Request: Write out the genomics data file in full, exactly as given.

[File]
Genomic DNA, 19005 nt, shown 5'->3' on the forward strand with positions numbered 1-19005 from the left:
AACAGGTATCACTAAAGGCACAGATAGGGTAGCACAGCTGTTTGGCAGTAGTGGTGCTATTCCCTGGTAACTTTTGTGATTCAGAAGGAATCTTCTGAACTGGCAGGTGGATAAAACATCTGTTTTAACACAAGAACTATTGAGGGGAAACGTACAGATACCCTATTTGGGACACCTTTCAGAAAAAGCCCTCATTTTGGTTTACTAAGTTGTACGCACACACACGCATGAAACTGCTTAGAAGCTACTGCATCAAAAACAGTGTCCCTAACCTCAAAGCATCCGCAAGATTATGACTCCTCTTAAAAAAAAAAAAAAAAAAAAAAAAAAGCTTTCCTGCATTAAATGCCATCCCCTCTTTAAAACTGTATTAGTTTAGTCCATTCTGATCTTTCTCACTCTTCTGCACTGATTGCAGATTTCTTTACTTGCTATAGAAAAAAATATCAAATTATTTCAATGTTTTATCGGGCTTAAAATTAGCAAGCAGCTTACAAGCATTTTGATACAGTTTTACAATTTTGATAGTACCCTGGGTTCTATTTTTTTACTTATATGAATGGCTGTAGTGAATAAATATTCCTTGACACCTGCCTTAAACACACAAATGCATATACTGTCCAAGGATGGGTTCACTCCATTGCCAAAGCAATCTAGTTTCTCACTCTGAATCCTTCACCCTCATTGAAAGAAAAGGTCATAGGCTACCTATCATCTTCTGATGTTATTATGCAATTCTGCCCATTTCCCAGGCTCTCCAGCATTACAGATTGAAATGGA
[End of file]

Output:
Genomic DNA, 19005 nt, shown 5'->3' on the forward strand with positions numbered 1-19005 from the left:
AACAGGTATCACTAAAGGCACAGATAGGGTAGCACAGCTGTTTGGCAGTAGTGGTGCTATTCCCTGGTAACTTTTGTGATTCAGAAGGAATCTTCTGAACTGGCAGGTGGATAAAACATCTGTTTTAACACAAGAACTATTGAGGGGAAACGTACAGATACCCTATTTGGGACACCTTTCAGAAAAAGCCCTCATTTTGGTTTACTAAGTTGTACGCACACACACGCATGAAACTGCTTAGAAGCTACTGCATCAAAAACAGTGTCCCTAACCTCAAAGCATCCGCAAGATTATGACTCCTCTTAAAAAAAAAAAAAAAAAAAAAAAAAAGCTTTCCTGCATTAAATGCCATCCCCTCTTTAAAACTGTATTAGTTTAGTCCATTCTGATCTTTCTCACTCTTCTGCACTGATTGCAGATTTCTTTACTTGCTATAGAAAAAAATATCAAATTATTTCAATGTTTTATCGGGCTTAAAATTAGCAAGCAGCTTACAAGCATTTTGATACAGTTTTACAATTTTGATAGTACCCTGGGTTCTATTTTTTTACTTATATGAATGGCTGTAGTGAATAAATATTCCTTGACACCTGCCTTAAACACACAAATGCATATACTGTCCAAGGATGGGTTCACTCCATTGCCAAAGCAATCTAGTTTCTCACTCTGAATCCTTCACCCTCATTGAAAGAAAAGGTCATAGGCTACCTATCATCTTCTGATGTTATTATGCAATTCTGCCCATTTCCCAGGCTCTCCAGCATTACAGATTGAAATGGA